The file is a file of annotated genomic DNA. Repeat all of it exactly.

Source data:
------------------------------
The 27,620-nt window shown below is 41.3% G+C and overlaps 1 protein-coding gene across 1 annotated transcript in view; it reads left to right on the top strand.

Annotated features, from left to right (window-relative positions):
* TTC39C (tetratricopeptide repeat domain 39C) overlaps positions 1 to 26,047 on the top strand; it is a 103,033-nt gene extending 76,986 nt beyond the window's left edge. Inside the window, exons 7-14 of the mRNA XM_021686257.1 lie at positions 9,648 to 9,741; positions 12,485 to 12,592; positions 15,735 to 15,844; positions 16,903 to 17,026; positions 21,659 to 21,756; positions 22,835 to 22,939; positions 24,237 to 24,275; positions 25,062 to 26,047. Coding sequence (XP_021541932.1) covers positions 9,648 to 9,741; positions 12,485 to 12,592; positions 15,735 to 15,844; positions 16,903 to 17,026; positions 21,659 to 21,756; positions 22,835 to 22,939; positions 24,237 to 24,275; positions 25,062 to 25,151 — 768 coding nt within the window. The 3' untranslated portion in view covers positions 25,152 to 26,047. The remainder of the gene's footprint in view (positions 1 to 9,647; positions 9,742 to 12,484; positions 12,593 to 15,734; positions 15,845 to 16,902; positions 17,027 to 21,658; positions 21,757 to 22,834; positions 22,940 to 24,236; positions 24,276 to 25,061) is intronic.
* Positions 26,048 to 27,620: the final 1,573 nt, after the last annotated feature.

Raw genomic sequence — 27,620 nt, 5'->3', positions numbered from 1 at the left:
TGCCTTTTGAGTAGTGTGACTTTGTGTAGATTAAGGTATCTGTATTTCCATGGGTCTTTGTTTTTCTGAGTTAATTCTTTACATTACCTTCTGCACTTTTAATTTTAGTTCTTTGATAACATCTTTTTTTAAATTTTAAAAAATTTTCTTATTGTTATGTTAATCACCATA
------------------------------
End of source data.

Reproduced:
The 27,620-nt window shown below is 41.3% G+C and overlaps 1 protein-coding gene across 1 annotated transcript in view; it reads left to right on the top strand.

Annotated features, from left to right (window-relative positions):
* TTC39C (tetratricopeptide repeat domain 39C) overlaps positions 1 to 26,047 on the top strand; it is a 103,033-nt gene extending 76,986 nt beyond the window's left edge. Inside the window, exons 7-14 of the mRNA XM_021686257.1 lie at positions 9,648 to 9,741; positions 12,485 to 12,592; positions 15,735 to 15,844; positions 16,903 to 17,026; positions 21,659 to 21,756; positions 22,835 to 22,939; positions 24,237 to 24,275; positions 25,062 to 26,047. Coding sequence (XP_021541932.1) covers positions 9,648 to 9,741; positions 12,485 to 12,592; positions 15,735 to 15,844; positions 16,903 to 17,026; positions 21,659 to 21,756; positions 22,835 to 22,939; positions 24,237 to 24,275; positions 25,062 to 25,151 — 768 coding nt within the window. The 3' untranslated portion in view covers positions 25,152 to 26,047. The remainder of the gene's footprint in view (positions 1 to 9,647; positions 9,742 to 12,484; positions 12,593 to 15,734; positions 15,845 to 16,902; positions 17,027 to 21,658; positions 21,757 to 22,834; positions 22,940 to 24,236; positions 24,276 to 25,061) is intronic.
* Positions 26,048 to 27,620: the final 1,573 nt, after the last annotated feature.

Raw genomic sequence — 27,620 nt, 5'->3', positions numbered from 1 at the left:
TGCCTTTTGAGTAGTGTGACTTTGTGTAGATTAAGGTATCTGTATTTCCATGGGTCTTTGTTTTTCTGAGTTAATTCTTTACATTACCTTCTGCACTTTTAATTTTAGTTCTTTGATAACATCTTTTTTTAAATTTTAAAAAATTTTCTTATTGTTATGTTAATCACCATA